Law, Property Rights, and Institutions
An Economics Reading List
Law, Property Rights, and Institutions
Alston, Lee and Joseph Ferrie, Southern Paternalism and the American Welfare State: Economics, Politics, and Institutions in the South, 1865-1965
Altson, Lee, Thrainn Eggertsson and Douglass North, (eds.), Empirical Studies In Institutional Change
Anderson, Terry, (ed.), Property Rights and Indian Economies
Armentano, Dominick, Anti-Trust and Monopoly
Barro, Robert, Getting it Right: Markets and Choices in a Free Society
Barry, Norman, “The Tradition of Spontaneous Order” (Literature of Liberty, 1982)
- This bibliographical essay traces the intellectual history of spontaneous order in both economics and the law. Barry’s essay is a thorough and informative survey of this central topic. An extensive bibliography is included:
Bibliography.Barry also makes an elegant and subtle distinction: The evolution of laws, commonly cited as analogous to that of markets, differs from that of markets precisely because laws lack the equivalent of a price system to convey information and feedback to the widespread participants. Hence a common-law legal system may be less likely to iterate in on an equilibrium than a freely-developing market system.
Barzel, Yoram, The Economic Analysis of Property Rights
Bastiat, Frederic, The Law, Dean Russell, trans.
- Seymour Cain, trans. See also the
- of Bastiat’s works.
Bentham, Jeremy, An Introduction to the Principles of Morals and Legislation
Coase, Ronald, The Firm, the Market and the Law
Eggertsson, Thrain, Economic Behavior and Institutions
Epstein, Richard, Simple Rules for a Complex World
Goldberg, Victor, Readings in the Economics of Contract Law
Hirschmann, Albert, Exit, Voice and Loyalty: Responses to Decline in Firms, Organizations and States
Kantor, Shawn, Politics and Property Rights
Klein, Daniel, Binyam Reja, Adrian Moore, Curb Rights: A Foundation for Free Enterprise in Urban Transit
Knight, Frank, Risk, Uncertainty, and Profits.
- Includes material on the institutional structure of firms and the distribution of residuals, particularly in Part III,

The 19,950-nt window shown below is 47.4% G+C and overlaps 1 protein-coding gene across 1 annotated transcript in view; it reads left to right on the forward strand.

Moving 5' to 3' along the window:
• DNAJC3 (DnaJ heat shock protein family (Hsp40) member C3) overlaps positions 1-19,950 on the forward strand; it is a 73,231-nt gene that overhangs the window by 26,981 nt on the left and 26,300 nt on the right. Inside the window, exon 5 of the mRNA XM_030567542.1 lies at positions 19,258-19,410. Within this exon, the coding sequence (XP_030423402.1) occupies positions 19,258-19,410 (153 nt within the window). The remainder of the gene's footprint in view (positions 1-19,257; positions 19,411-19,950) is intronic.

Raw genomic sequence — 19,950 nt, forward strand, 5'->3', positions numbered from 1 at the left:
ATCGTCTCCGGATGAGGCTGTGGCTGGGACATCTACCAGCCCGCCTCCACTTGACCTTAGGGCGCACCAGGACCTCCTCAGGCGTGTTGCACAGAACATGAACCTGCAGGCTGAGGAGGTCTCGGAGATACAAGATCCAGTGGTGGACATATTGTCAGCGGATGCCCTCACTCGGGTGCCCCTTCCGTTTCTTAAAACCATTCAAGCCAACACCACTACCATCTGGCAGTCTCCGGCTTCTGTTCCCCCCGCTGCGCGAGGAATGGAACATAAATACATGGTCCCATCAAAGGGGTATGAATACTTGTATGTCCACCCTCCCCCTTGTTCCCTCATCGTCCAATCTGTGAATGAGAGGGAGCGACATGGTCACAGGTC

- See also the
Brief Review.Libecap, Gary, Contracting for Property Rights
Masten, Scott and Oliver Williamson, (eds.), The Economics of Transaction Costs
Masten, Scott, (ed.), Case Studies in Contracting and Organization
Miller, Gary, Managerial Dilemmas: The Political Economy of Hierarchy
North, Douglass, Institutions, Institutional Change and Economic Performance
Olson, Mancur, The Logic of Collective Action
Posner, Richard, The Economic Analysis of Law
Sowell, Thomas, Knowledge and Decisions
Stigler, George, The Essence of Stigler
Tracy, Antoine Louis Claude Destutt de, A Commentary and Review of Montesquieu’s Spirit of Laws, To Which Are Annexed, Observations on the Thirty-First Book, by the late M. Condorcet: and Two Letters of Helvetius, On the Merits of the Same Work. 1811. Thomas Jefferson, tr.
- Startlingly timely in a world where Afghanistan suddenly has an opportunity to reorganize and write a constitution afresh, Tracy’s book contrasts theory and evidence resulting from various kinds of government organizations (from monarchical to representative), with an emphasis on the effects on liberty and economic advancement. He brings logic, creativity, and a modern scientific approach to the previously murky field. He systematically works through many substantial flaws in Montesquieu’s influential 1752 work, and delves into Montesquieu’s logical gaps. The book hits its stride with Tracy’s chapters on Montesquieu’s
- (on “Laws Which Establish Public Liberty, In Relation to the Constitution”), and thereafter brings fresh political and economic insights that can reward students, teachers, and the curious at all levels.
David Hart’s Annotated Bibliography illuminates Tracy’s life and thought, including his public opposition both to the Napoleonic government and to the subsequent system of constitutional monarchy. He details Tracy’s career in academia and politics, from Tracy’s initial renouncing of his title, to his stint in prison, to his educational reforms, to his influence on the way worldwide constitutions and governments were and continue to be arranged. Hart describes how Tracy’s own term “ideology” was turned against him by Napoleon and Marx, and places in context Tracy’s other remarkable works.
Tracy’s values of human equality and intellectual pursuit show through in every chapter of his work. His explanations are clever and clear, and include material on the benefits of specialization of labor, free trade, and even include an explanation of Ricardian equivalence (before Ricardo). Tracy’s enthusiasm, creativity, and intellectual honesty are inspiring and thought-provoking throughout this fine work.
Williamson, Oliver, The Economic Institutions of Capitalism
Williamson, Oliver, Markets and Hierarchies